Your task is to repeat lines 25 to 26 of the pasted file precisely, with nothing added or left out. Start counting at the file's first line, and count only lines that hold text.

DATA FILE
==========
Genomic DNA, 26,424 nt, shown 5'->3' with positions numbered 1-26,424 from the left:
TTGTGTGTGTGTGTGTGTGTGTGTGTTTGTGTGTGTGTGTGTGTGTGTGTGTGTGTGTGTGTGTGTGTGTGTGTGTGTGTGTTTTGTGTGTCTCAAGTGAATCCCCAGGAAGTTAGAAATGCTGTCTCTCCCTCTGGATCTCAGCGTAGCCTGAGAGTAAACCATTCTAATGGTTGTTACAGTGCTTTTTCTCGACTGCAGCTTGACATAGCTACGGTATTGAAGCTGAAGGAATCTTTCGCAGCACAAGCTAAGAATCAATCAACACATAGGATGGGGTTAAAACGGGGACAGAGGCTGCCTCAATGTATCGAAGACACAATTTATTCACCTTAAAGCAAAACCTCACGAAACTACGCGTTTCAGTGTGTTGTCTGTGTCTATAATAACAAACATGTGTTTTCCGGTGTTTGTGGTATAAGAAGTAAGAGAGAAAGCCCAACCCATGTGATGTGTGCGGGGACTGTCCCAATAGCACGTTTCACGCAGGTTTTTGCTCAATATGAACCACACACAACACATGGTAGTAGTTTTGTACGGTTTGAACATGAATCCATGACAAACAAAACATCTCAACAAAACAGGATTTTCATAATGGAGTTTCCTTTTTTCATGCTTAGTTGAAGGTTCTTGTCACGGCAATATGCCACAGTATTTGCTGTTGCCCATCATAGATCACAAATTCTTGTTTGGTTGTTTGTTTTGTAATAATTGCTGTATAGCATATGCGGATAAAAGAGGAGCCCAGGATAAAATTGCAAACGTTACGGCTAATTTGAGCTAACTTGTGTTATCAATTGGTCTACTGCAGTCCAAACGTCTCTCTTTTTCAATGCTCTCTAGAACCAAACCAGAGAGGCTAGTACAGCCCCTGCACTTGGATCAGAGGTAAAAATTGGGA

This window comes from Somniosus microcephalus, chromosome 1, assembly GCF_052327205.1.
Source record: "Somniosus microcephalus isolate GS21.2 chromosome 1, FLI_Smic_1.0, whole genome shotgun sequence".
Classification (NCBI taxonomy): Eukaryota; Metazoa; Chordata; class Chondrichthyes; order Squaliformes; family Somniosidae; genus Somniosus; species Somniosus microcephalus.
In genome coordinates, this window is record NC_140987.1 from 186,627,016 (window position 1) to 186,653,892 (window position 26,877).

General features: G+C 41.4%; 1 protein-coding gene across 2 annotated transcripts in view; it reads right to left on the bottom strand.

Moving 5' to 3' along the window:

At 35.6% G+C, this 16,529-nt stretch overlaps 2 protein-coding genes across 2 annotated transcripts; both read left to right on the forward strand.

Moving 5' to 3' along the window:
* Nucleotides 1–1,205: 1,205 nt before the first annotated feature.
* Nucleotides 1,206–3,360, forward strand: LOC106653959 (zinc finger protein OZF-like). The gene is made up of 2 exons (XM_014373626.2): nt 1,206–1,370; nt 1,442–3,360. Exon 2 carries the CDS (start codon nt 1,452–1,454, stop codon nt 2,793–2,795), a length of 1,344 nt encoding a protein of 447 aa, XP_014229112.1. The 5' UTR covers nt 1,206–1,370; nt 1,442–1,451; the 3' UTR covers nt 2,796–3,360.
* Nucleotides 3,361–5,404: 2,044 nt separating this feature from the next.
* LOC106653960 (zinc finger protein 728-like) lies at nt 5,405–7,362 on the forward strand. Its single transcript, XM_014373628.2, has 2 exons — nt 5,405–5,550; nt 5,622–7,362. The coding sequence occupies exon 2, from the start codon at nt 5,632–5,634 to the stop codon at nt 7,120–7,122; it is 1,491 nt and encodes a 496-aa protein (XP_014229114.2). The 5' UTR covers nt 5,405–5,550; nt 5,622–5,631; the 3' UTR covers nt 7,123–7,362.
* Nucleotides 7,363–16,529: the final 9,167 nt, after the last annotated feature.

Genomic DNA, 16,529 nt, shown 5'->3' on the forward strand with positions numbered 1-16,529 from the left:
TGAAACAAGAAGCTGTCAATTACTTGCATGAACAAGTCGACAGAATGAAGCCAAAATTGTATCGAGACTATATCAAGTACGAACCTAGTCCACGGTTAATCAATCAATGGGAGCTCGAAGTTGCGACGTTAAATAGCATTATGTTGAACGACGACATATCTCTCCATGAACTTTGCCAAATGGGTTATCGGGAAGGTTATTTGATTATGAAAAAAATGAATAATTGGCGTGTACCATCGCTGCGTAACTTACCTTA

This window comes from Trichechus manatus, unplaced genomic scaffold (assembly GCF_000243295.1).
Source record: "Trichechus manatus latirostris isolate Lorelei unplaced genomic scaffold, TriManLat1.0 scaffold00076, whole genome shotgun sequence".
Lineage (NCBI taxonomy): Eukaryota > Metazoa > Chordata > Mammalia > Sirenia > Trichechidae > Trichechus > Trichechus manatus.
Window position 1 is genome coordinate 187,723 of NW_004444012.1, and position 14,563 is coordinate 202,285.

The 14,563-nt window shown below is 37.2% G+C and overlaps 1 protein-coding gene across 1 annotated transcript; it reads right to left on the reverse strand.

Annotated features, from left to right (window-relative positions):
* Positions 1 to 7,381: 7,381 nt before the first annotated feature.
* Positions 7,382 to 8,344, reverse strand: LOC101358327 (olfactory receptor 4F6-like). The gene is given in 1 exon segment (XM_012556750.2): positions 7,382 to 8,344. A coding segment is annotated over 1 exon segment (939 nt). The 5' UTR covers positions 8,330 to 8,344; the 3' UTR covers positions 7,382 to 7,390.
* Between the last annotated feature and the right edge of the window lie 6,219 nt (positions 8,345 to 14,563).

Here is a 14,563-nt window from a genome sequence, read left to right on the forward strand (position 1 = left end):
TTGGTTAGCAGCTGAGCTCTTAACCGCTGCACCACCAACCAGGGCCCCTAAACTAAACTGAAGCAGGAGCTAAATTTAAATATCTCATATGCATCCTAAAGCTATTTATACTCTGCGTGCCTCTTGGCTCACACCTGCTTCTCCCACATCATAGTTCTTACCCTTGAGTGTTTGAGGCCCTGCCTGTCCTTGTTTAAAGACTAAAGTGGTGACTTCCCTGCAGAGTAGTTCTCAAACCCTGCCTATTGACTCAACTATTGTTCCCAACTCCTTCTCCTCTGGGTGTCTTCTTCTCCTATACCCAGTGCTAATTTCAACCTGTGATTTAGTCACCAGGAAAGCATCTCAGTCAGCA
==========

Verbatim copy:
* Positions 7,382 to 8,344, reverse strand: LOC101358327 (olfactory receptor 4F6-like). The gene is given in 1 exon segment (XM_012556750.2): positions 7,382 to 8,344. A coding segment is annotated over 1 exon segment (939 nt). The 5' UTR covers positions 8,330 to 8,344; the 3' UTR covers positions 7,382 to 7,390.
* Between the last annotated feature and the right edge of the window lie 6,219 nt (positions 8,345 to 14,563).